After the topic sentence, present evidence such as data, examples, or quotes from relevant sources. Be sure to interpret and explain the evidence, and show how it helps develop your overall argument.
Come up with a thesis: The thesis is the central point or argument that you want to make. A clear thesis is essential for a focused essay—you should keep referring back to it as you write.
You should formulate your thesis statement—the central argument you`re going to make. The thesis statement provides focus and signals your position on the topic. It is usually one or two sentences long.
For example, if you`ve been assigned a five-paragraph expository essay for a high school class, you`ll probably spend the most time on the writing stage; for a college-level argumentative essay, on the other hand, you`ll need to spend more time researching your topic and developing an original argument before you start writing.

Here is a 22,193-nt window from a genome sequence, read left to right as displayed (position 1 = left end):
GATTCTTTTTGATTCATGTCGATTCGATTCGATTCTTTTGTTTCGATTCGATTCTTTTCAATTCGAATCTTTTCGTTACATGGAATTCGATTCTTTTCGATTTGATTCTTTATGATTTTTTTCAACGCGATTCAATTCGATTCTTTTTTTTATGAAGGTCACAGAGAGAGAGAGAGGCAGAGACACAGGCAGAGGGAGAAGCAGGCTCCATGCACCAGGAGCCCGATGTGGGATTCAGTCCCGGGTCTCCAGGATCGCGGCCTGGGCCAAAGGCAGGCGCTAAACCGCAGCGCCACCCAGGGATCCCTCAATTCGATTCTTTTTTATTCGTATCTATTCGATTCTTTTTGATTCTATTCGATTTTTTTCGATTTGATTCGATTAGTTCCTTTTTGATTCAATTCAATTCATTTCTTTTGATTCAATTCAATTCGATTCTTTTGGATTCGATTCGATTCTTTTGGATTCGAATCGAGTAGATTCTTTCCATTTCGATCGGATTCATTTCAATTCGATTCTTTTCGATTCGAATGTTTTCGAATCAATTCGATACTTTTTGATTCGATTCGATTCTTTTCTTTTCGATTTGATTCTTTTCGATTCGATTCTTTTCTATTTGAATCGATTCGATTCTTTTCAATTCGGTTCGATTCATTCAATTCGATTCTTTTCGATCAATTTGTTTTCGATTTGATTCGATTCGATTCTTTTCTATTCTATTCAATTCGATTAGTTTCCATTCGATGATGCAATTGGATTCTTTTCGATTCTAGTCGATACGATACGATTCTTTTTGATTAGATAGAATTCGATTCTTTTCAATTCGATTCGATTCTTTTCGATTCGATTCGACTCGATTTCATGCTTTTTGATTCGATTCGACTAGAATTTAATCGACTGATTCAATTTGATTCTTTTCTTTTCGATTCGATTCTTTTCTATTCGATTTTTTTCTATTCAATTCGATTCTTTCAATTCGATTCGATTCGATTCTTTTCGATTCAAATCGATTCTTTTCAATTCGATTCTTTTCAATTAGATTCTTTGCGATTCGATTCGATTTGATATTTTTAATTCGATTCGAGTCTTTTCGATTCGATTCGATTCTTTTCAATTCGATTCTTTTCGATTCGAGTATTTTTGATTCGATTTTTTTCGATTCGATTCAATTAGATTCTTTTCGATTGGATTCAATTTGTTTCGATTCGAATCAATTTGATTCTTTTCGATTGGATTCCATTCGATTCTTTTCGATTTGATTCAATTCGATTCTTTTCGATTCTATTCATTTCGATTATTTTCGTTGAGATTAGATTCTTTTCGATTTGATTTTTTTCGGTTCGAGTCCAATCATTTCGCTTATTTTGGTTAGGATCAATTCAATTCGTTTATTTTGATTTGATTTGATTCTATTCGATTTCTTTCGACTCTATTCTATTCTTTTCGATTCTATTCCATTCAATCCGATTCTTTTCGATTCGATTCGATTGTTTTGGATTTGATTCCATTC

On the topic of planning, it`s important to sketch out an idea of how long you want to spend on each section of your essay. If you know the number of paragraphs you`ll need to write ahead of time, you can do this before the exam even starts!
Remember the paragraph-based schedule we discussed above? It`ll be useless if you don`t do regular check-ins during the exam. Keep an eye on the clock to ensure you`re always on track.